Linked by John Finigan on Mon 21st Apr 2008 19:00 UTC
Oracle and SUN When it comes to dealing with storage, Solaris 10 provides admins with more choices than any other operating system. Right out of the box, it offers two filesystems, two volume managers, an iscsi target and initiator, and, naturally, an NFS server. Add a couple of Sun packages and you have volume replication, a cluster filesystem, and a hierarchical storage manager. Trust your data to the still-in-development features found in OpenSolaris, and you can have a fibre channel target and an in-kernel CIFS server, among other things. True, some of these features can be found in any enterprise-ready UNIX OS. But Solaris 10 integrates all of them into one well-tested package. Editor's note: This is the first of our published submissions for the 2008 Article Contest.
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"Ohoh, me three, what are they used for??

Sigh.......... Oh, alright then. It's clear a lot of people haven't done this.

I know this must be very hard for you. Rest assured, there is a place waiting in heaven for you just for attempting to impart your wisdom to us.

For starters:

1. Reliable and supported disk hot swapping, which you just don't get from on board controllers. Swap out a disk and replace it and you'll have no guarantee whatsoever that it will get seen and rebuilt, unless you take down the system.

2. Hardware RAID controllers have a lot of logic to deal with disk problems themselves. With Time Limited Error Recovery disks, or something similar, these problems can be dealt with by the RAID controller very well. With on board desktop hard drives they have a tendency to timeout on disk failures, and this can have some strange effects on any RAID arrays above them. With different hardware, you can't really predict it.

3. Bootable limitations. Since the OS is handling the RAID the OS cannot boot from the RAID array. You need a more complex layout of a RAID array and possibly RAID-1 mirrored boot partitions on software RAID.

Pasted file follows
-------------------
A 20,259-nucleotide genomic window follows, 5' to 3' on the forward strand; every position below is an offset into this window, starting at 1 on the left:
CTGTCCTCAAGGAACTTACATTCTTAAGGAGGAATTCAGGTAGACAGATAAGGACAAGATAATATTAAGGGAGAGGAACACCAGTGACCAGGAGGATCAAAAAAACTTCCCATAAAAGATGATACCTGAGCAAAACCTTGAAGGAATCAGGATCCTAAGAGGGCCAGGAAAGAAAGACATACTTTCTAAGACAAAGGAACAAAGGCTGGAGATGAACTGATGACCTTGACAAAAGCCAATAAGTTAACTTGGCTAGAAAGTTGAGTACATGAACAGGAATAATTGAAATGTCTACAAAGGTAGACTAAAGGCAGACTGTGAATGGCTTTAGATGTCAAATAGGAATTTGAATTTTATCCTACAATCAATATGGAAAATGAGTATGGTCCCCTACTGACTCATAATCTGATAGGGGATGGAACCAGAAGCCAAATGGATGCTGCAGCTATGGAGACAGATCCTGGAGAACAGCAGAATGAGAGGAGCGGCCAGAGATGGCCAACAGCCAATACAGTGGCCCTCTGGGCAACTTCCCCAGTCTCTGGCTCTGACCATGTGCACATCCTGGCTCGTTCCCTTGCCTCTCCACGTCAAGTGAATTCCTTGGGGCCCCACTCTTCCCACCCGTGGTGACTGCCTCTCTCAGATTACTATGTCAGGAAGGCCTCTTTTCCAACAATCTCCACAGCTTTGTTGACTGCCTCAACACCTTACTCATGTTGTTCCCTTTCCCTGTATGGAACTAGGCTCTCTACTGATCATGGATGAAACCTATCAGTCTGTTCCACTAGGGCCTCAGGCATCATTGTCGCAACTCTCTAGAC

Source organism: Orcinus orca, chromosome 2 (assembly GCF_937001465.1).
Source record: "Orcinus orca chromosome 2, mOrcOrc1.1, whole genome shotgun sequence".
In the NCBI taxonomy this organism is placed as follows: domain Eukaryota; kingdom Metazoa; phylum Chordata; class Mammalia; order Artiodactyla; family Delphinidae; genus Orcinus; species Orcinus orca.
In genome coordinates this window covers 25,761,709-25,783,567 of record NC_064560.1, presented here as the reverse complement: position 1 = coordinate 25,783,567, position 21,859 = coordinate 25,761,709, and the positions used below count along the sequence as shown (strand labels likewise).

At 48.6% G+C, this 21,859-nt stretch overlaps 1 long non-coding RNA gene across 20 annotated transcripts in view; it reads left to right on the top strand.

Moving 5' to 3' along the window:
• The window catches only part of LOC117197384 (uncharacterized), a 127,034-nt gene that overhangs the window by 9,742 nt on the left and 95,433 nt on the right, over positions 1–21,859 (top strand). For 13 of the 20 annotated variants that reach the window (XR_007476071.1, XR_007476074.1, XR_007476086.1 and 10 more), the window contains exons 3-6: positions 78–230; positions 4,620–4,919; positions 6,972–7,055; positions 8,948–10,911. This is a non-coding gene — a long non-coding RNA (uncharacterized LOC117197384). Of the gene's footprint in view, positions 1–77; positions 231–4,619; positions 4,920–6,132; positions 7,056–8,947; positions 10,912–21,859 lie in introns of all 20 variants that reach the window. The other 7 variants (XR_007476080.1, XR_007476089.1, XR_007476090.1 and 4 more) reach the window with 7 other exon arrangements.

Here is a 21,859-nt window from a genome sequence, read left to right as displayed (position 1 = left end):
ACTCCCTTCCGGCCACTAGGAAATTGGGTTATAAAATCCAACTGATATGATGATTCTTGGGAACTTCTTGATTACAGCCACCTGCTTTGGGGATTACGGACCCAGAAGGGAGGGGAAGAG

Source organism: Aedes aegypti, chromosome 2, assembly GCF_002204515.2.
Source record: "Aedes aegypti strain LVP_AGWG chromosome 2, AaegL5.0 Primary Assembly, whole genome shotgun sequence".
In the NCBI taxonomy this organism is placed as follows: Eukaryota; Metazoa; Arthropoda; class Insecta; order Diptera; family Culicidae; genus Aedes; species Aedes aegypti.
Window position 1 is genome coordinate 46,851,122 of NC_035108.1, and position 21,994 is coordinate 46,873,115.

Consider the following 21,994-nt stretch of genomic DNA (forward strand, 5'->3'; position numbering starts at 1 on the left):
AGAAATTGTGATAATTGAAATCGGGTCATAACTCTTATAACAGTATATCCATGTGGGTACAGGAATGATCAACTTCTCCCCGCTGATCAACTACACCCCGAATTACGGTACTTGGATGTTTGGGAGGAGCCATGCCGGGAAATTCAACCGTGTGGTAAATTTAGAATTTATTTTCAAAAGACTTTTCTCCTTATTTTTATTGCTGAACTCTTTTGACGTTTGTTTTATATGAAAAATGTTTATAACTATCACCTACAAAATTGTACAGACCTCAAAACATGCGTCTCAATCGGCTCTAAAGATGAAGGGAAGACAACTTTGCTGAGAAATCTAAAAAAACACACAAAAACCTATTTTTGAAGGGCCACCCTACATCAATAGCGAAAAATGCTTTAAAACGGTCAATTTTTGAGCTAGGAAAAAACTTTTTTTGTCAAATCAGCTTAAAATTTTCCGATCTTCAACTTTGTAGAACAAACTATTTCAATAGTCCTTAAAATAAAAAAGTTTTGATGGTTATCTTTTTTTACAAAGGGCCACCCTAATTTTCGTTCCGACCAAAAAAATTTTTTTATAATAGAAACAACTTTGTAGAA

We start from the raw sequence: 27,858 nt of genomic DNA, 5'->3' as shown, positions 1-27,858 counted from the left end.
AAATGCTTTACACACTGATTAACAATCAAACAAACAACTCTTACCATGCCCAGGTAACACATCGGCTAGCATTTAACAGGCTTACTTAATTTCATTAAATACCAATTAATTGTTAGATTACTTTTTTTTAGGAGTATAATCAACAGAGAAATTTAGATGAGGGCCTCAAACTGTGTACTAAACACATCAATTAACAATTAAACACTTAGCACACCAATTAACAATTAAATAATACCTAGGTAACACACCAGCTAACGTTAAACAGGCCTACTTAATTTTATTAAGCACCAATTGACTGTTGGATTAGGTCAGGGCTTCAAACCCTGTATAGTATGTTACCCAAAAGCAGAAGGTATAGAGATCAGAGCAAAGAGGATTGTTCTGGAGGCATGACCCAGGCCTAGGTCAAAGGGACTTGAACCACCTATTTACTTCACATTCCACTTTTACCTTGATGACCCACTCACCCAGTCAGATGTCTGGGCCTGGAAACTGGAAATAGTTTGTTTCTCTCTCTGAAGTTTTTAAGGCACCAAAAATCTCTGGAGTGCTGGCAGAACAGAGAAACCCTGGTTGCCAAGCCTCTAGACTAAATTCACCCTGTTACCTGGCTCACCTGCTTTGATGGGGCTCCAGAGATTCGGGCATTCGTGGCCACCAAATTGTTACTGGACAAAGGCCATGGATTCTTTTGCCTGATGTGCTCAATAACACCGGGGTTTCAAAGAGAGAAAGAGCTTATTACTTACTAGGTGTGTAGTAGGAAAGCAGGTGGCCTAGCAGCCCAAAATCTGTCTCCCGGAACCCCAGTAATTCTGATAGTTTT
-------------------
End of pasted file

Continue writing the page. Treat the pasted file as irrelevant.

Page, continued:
4. Hardware RAID usually provides far better support for things like hot spares, and these things can often be changed on-the-fly on a running system.

5. While software RAID allows you to break free from the confines of one hardware controller, a hardware controller will allow you to use a RAID array with a different OS.

Like I've said before, the storage issues are far more hardware related than software related, and the above outweighs any advantages you can list in running ZFS as an alternative.

You have some valid points (1, 3, 4). However, what are "Hardware RAID Controllers"? This is about as useful as talking about "Computers".

If it is not EMC, NetApp, or HDS, it is probably not nearly as good as you think it is. The beauty of ZFS is that it can do a lot of what these high end storage systems can do at a price that is much, much lower. That doesn't mean that it is as good as these systems. But remember that Linux itself would probably never have caught on if proprietary unix gear had been priced accessibly--people were willing to use a system that was inferior in a lot of ways back in 2000 or so, because back then, Sun was selling a 2-way server for $20,000, if I recall.

On the other hand, if the average user or admin, whom you assert doesn't need ZFS, were the determining factor, I suspect that we would be just fine with Windows 98 today. I find it really hard to understand why a guy who is obviously passionate about technology is passionate about the current mediocre solution being good enough.

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